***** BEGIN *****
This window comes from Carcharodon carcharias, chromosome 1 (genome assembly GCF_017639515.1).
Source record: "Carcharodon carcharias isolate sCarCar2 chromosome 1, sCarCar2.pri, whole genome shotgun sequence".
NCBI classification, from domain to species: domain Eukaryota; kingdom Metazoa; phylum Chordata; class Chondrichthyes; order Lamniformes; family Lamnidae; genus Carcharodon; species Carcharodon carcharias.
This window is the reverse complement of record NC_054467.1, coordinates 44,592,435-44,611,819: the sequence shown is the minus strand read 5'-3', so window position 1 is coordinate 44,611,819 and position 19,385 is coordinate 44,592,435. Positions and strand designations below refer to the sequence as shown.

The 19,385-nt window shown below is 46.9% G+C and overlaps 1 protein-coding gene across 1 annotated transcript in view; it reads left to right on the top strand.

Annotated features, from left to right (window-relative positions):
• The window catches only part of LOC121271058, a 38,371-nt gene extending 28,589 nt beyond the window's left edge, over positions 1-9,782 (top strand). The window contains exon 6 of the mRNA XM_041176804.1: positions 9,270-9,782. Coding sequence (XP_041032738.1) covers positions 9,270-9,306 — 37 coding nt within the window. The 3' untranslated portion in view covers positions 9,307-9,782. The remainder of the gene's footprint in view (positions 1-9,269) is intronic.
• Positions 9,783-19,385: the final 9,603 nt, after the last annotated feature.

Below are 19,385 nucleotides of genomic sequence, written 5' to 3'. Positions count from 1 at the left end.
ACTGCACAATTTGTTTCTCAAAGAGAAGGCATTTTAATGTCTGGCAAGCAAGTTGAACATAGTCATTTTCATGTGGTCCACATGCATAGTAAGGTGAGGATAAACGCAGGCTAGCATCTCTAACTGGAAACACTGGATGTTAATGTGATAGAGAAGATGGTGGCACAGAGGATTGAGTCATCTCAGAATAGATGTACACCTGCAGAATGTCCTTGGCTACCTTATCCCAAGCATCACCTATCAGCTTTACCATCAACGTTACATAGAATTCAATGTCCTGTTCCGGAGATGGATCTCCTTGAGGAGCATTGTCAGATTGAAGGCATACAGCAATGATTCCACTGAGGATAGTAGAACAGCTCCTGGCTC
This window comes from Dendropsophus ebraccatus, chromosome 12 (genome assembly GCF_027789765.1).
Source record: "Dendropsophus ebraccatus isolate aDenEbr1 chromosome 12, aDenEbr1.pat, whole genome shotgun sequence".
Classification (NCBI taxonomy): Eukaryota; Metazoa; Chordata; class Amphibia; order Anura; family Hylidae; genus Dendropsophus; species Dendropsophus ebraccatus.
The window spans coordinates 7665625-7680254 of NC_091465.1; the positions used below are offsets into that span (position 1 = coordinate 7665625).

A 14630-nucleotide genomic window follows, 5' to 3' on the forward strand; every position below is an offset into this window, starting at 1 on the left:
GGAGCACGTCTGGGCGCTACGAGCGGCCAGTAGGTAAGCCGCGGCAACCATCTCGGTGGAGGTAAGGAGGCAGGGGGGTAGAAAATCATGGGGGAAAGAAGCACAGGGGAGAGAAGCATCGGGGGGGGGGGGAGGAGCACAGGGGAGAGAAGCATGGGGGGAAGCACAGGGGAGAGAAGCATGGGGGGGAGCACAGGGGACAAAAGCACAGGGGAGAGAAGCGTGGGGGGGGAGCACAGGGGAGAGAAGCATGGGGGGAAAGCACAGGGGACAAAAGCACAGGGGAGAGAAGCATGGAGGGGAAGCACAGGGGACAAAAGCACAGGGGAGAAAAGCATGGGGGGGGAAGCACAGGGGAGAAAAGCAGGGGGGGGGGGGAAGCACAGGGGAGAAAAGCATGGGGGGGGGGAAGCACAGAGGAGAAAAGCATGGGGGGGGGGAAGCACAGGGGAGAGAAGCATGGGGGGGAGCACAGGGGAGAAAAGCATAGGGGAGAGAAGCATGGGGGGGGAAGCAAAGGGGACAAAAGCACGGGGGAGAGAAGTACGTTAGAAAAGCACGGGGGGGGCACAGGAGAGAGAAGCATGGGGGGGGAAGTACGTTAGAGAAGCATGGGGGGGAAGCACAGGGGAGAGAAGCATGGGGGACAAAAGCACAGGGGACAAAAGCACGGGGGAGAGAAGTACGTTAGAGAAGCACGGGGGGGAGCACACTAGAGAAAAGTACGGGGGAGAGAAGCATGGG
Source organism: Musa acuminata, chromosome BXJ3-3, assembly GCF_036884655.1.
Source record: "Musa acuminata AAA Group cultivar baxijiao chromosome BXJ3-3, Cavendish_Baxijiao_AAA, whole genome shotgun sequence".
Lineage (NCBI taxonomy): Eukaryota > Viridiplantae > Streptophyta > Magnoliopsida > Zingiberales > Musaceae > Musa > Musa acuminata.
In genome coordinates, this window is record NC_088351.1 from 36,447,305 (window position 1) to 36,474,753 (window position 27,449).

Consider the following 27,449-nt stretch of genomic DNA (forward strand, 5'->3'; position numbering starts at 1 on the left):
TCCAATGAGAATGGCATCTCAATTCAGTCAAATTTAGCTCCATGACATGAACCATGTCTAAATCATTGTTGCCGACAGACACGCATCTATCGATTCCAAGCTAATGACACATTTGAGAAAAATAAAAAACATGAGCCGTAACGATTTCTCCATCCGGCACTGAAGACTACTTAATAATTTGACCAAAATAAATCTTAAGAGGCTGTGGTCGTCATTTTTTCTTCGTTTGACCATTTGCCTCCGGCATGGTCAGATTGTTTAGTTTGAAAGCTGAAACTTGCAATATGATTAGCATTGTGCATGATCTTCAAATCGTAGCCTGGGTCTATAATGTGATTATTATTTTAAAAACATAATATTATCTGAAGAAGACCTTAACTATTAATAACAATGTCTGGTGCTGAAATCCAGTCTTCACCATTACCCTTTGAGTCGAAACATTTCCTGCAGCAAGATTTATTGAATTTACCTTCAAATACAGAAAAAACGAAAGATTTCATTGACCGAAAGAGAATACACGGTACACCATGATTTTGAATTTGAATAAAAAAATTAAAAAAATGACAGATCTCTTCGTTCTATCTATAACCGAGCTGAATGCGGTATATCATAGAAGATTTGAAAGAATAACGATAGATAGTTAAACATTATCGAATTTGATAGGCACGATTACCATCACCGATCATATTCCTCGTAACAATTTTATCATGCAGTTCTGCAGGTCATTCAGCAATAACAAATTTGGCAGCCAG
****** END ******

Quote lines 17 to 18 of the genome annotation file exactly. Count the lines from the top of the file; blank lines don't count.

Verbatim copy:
Source organism: Musa acuminata, chromosome BXJ3-3, assembly GCF_036884655.1.
Source record: "Musa acuminata AAA Group cultivar baxijiao chromosome BXJ3-3, Cavendish_Baxijiao_AAA, whole genome shotgun sequence".